Children seen playing football in front of a graffiti wall with Cristiano Ronaldo (7) along the street as they celebrate FIFA World Cup 2022 in Kolkata.
Image: Avishek Das/SOPA Images/LightRocket via Getty Images T
he legacy of any sporting event has two sides to it. The first legacy is the physical infrastructure created and the second is the effect of the event on those who have been part of it as well as how those in the vicinity will benefit from it. For India, the Qatar FIFA World Cup 2022 holds lessons and opportunities in both these legacy parts.
Indians who were a part of the World Cup in Qatar have gained valuable experience in different aspects of organising the World Cup including working on legacy projects, and these experiences will come in handy to them in their professional careers. It might also motivate some of them to pursue a full-time career in sports, especially in football.
“It shouldn’t be forgotten that Qatar’s staging of the World Cup has a firm Indian basis to it. From migrant construction workers through to middle and senior managers of the tournament, its legacy will always carry some Indian DNA. Post-event, the pressing issue surely becomes: What next for India and Indians?” says Simon Chadwick, professor of sport and geopolitical economy at the SKEMA Business School in Paris.
He says that given the significant numbers of Indian people who were involved in the World Cup, perhaps the Indian government should be addressing how this talent could be used to boost India’s own sports industry. “There’s an interesting opportunity, should the government and the sports industry seek to take advantage of it,” he says adding, “It immediately springs to mind that the Indian authorities may also want to think about how to address the talent drain that took so many Indians to Qatar in the first place, especially with Saudi Arabia now also spending big on sport.” Also read: Football in India: What will it take to put the spotlight on players?
Shaji Prabhakaran, general secretary of the All India Football Federation, agrees that the World Cup opened up opportunities for India. “The exposure working with the World Cup is a unique experience and these opportunities might be quite life-changing experiences to do something big for themselves and the country. The local football industry in India can utilise the services and expertise that these individuals (who worked on the Cup) have gained in Qatar,” he says. Economically, India stands to gain at a macro level because we are looking to use the country’s expertise in technology, construction and operations.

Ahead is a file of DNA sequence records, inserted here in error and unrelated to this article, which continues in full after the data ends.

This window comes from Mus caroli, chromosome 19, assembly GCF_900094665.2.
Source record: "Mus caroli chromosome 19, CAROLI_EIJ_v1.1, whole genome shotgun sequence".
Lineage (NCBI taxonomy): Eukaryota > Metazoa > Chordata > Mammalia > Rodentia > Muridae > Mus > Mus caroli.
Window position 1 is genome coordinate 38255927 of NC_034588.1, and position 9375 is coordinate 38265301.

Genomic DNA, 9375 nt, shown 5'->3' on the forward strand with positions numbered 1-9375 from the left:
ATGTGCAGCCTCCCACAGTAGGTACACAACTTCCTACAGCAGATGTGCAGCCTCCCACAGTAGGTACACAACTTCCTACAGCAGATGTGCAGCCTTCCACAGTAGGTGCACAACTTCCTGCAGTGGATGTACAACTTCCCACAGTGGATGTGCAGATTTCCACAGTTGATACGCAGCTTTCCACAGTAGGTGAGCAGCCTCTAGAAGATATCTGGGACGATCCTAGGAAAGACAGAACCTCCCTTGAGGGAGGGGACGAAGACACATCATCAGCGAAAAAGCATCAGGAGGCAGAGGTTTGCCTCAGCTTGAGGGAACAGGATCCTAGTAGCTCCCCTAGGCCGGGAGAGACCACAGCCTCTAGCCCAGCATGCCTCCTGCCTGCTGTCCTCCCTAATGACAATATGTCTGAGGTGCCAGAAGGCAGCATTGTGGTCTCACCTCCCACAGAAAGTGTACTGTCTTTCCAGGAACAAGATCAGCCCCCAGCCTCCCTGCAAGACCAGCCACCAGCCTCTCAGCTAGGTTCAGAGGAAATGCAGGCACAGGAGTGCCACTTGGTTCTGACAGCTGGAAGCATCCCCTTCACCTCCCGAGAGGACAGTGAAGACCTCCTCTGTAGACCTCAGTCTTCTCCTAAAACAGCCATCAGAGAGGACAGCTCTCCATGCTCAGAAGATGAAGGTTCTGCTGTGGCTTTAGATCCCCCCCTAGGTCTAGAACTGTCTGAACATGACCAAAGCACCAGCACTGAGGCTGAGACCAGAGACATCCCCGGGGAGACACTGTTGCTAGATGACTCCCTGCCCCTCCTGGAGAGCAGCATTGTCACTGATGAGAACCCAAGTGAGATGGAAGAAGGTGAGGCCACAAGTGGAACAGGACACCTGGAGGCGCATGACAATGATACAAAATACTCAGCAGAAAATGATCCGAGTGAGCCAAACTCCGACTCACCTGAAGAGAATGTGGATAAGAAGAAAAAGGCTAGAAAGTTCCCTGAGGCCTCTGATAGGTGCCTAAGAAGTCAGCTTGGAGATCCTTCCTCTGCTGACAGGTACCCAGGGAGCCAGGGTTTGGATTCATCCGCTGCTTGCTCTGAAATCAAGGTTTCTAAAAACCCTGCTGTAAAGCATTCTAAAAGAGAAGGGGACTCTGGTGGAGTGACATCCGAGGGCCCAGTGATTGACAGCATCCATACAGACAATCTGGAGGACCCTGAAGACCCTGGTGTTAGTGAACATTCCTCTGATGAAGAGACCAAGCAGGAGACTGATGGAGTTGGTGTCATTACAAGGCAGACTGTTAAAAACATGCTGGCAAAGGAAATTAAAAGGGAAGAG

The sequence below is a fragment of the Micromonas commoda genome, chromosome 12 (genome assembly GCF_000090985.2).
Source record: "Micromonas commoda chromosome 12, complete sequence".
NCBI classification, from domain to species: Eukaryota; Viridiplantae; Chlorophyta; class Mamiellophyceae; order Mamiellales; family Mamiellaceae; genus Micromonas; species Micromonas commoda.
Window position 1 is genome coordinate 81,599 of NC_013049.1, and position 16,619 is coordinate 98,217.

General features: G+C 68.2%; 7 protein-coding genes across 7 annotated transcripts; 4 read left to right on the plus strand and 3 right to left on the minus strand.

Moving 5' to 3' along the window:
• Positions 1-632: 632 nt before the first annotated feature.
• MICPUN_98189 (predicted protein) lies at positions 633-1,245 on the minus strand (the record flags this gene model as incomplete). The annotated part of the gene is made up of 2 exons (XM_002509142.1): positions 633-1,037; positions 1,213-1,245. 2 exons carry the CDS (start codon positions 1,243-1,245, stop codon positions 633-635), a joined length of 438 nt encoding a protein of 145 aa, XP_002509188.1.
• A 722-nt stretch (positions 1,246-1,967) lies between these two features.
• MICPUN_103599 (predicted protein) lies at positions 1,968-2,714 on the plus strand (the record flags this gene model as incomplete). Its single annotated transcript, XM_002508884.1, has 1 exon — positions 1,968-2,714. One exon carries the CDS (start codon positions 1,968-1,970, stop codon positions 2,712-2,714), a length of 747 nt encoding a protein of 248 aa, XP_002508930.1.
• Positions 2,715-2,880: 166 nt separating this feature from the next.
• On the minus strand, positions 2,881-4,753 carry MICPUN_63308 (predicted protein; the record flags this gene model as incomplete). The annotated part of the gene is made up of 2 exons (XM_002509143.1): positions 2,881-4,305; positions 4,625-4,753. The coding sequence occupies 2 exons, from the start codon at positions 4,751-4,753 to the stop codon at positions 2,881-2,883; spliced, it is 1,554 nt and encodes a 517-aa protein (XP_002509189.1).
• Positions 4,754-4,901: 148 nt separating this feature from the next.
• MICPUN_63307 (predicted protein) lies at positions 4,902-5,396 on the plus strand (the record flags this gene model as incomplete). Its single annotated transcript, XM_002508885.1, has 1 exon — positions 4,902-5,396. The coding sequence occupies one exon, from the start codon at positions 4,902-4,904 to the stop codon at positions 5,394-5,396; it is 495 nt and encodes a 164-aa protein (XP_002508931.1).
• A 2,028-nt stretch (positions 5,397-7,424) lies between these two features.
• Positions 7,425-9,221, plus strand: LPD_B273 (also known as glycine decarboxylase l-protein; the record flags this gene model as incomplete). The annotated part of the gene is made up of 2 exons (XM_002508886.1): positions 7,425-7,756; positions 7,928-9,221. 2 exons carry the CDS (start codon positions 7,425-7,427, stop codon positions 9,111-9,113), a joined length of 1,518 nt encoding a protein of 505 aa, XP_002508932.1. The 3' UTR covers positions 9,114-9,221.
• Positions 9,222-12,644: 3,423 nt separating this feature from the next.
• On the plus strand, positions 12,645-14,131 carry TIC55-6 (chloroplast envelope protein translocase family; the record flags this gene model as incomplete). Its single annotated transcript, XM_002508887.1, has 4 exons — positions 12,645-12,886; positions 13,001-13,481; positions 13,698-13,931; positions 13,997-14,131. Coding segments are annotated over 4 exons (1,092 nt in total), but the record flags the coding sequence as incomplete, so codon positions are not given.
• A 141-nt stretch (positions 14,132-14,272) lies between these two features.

It's not just the economic benefits, but also obviously the benefits on the sports side. The Indian sports industry spend is estimated to have surpassed Rs 9500 crore in 2021 as per a report by media investment company GroupM. As per Statista, revenue in the Sports Events segment is projected to reach $0.75bn in 2023. Revenue is expected to show an annual growth rate (CAGR 2023-2027) of 2.09 percent, resulting in a projected market volume of $0.82bn by 2027, and the number of users (people in the sports events industry) is expected to be 39.6m by 2027.
Qatar 2022 has further bolstered India’s fan engagement in the sports sector. According to Chadwick, with the Qatar World Cup, the world was introduced to football fandom India-style in Qatar. “Pre-tournament reporting about ‘fake fans’ was ill-informed and premised on European perceptions of fandom—which were, let’s be honest, arrogant and insulting. Indian fans showed that it is possible to be passionate about overseas teams, as well as your own,” he says. Domestically, there is clearly a hardcore of football fans from India, who could potentially form the basis for building a stronger, more vibrant football culture at home, he adds. “At the same time, it seems certain that national team and club marketers from overseas will have noted the passion of Indian fans in Qatar. This could mean that they start taking a closer look at India, something which football and government in India should be ready for.”